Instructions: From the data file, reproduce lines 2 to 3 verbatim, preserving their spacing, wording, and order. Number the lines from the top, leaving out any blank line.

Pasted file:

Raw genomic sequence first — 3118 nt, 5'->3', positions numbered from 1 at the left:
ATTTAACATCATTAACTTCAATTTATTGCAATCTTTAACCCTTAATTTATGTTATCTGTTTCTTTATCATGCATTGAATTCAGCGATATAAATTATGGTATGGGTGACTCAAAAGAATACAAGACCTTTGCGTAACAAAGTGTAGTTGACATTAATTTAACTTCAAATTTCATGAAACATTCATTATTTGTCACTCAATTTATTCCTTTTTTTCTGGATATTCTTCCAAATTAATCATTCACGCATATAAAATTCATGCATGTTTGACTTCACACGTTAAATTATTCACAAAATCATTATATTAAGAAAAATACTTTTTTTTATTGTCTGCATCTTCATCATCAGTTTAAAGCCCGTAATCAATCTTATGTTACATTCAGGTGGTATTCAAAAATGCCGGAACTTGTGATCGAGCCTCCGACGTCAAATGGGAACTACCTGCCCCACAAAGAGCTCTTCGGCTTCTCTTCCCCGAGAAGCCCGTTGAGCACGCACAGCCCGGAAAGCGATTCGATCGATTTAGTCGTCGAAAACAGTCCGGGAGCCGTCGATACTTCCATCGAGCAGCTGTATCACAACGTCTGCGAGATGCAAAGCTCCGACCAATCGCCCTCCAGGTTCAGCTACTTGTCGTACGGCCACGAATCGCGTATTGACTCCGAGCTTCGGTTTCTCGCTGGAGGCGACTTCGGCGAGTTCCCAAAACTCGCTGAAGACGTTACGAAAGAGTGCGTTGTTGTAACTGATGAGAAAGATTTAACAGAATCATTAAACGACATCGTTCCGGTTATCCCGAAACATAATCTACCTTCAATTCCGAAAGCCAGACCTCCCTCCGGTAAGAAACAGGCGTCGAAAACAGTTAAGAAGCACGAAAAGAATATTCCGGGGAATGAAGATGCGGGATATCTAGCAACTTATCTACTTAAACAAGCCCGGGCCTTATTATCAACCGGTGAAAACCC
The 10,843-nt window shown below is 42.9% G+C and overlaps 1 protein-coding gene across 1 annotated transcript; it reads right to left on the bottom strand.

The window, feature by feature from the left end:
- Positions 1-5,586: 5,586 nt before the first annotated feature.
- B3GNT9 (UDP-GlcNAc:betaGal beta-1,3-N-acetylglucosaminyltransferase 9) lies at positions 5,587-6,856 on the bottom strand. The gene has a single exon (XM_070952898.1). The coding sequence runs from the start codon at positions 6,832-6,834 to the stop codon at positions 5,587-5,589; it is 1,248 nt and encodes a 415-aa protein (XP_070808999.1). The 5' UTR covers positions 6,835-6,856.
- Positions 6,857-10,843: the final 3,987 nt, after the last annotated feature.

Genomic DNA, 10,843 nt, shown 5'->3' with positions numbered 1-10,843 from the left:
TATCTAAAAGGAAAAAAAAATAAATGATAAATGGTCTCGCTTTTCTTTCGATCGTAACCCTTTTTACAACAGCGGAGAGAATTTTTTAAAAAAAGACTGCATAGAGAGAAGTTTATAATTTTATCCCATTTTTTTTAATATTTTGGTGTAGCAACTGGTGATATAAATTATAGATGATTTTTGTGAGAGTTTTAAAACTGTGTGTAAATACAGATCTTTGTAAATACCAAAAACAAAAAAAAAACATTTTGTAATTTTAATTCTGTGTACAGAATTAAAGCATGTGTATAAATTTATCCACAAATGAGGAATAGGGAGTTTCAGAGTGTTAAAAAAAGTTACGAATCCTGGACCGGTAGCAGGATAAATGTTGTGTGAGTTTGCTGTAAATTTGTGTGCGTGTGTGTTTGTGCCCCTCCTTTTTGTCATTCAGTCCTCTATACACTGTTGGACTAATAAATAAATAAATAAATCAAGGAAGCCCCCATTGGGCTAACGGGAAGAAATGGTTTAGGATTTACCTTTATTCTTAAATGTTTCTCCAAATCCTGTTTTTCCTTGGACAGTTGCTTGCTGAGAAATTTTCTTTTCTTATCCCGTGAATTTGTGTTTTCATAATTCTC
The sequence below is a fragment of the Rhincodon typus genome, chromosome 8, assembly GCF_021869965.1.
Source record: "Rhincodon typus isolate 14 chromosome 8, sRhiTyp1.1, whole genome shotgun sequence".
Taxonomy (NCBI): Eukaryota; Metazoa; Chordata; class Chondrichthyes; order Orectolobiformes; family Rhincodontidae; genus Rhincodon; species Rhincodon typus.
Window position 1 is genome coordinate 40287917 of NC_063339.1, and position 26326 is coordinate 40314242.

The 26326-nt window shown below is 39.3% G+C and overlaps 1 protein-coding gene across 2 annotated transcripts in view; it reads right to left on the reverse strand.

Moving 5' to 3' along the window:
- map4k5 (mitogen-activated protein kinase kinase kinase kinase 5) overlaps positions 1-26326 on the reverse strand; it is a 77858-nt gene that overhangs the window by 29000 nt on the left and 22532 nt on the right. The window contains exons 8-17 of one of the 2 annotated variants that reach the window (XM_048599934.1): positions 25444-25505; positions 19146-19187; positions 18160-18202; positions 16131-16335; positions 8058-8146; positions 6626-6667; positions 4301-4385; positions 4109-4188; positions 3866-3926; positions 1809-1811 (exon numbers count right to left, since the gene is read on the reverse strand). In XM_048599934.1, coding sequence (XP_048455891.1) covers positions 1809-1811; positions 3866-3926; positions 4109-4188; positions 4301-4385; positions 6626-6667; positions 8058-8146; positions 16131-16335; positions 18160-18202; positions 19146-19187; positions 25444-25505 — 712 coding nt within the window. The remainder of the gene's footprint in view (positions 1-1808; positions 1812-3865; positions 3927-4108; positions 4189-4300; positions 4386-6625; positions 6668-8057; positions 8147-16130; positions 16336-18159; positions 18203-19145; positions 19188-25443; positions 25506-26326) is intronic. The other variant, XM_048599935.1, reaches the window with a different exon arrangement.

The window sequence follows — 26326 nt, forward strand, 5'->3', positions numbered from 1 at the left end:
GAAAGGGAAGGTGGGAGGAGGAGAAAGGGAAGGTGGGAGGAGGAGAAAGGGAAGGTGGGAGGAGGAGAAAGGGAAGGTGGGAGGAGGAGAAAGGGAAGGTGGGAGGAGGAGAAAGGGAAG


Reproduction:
ATTTAACATCATTAACTTCAATTTATTGCAATCTTTAACCCTTAATTTATGTTATCTGTTTCTTTATCATGCATTGAATTCAGCGATATAAATTATGGTATGGGTGACTCAAAAGAATACAAGACCTTTGCGTAACAAAGTGTAGTTGACATTAATTTAACTTCAAATTTCATGAAACATTCATTATTTGTCACTCAATTTATTCCTTTTTTTCTGGATATTCTTCCAAATTAATCATTCACGCATATAAAATTCATGCATGTTTGACTTCACACGTTAAATTATTCACAAAATCATTATATTAAGAAAAATACTTTTTTTTATTGTCTGCATCTTCATCATCAGTTTAAAGCCCGTAATCAATCTTATGTTACATTCAGGTGGTATTCAAAAATGCCGGAACTTGTGATCGAGCCTCCGACGTCAAATGGGAACTACCTGCCCCACAAAGAGCTCTTCGGCTTCTCTTCCCCGAGAAGCCCGTTGAGCACGCACAGCCCGGAAAGCGATTCGATCGATTTAGTCGTCGAAAACAGTCCGGGAGCCGTCGATACTTCCATCGAGCAGCTGTATCACAACGTCTGCGAGATGCAAAGCTCCGACCAATCGCCCTCCAGGTTCAGCTACTTGTCGTACGGCCACGAATCGCGTATTGACTCCGAGCTTCGGTTTCTCGCTGGAGGCGACTTCGGCGAGTTCCCAAAACTCGCTGAAGACGTTACGAAAGAGTGCGTTGTTGTAACTGATGAGAAAGATTTAACAGAATCATTAAACGACATCGTTCCGGTTATCCCGAAACATAATCTACCTTCAATTCCGAAAGCCAGACCTCCCTCCGGTAAGAAACAGGCGTCGAAAACAGTTAAGAAGCACGAAAAGAATATTCCGGGGAATGAAGATGCGGGATATCTAGCAACTTATCTACTTAAACAAGCCCGGGCCTTATTATCAACCGGTGAAAACCC
The 10,843-nt window shown below is 42.9% G+C and overlaps 1 protein-coding gene across 1 annotated transcript; it reads right to left on the bottom strand.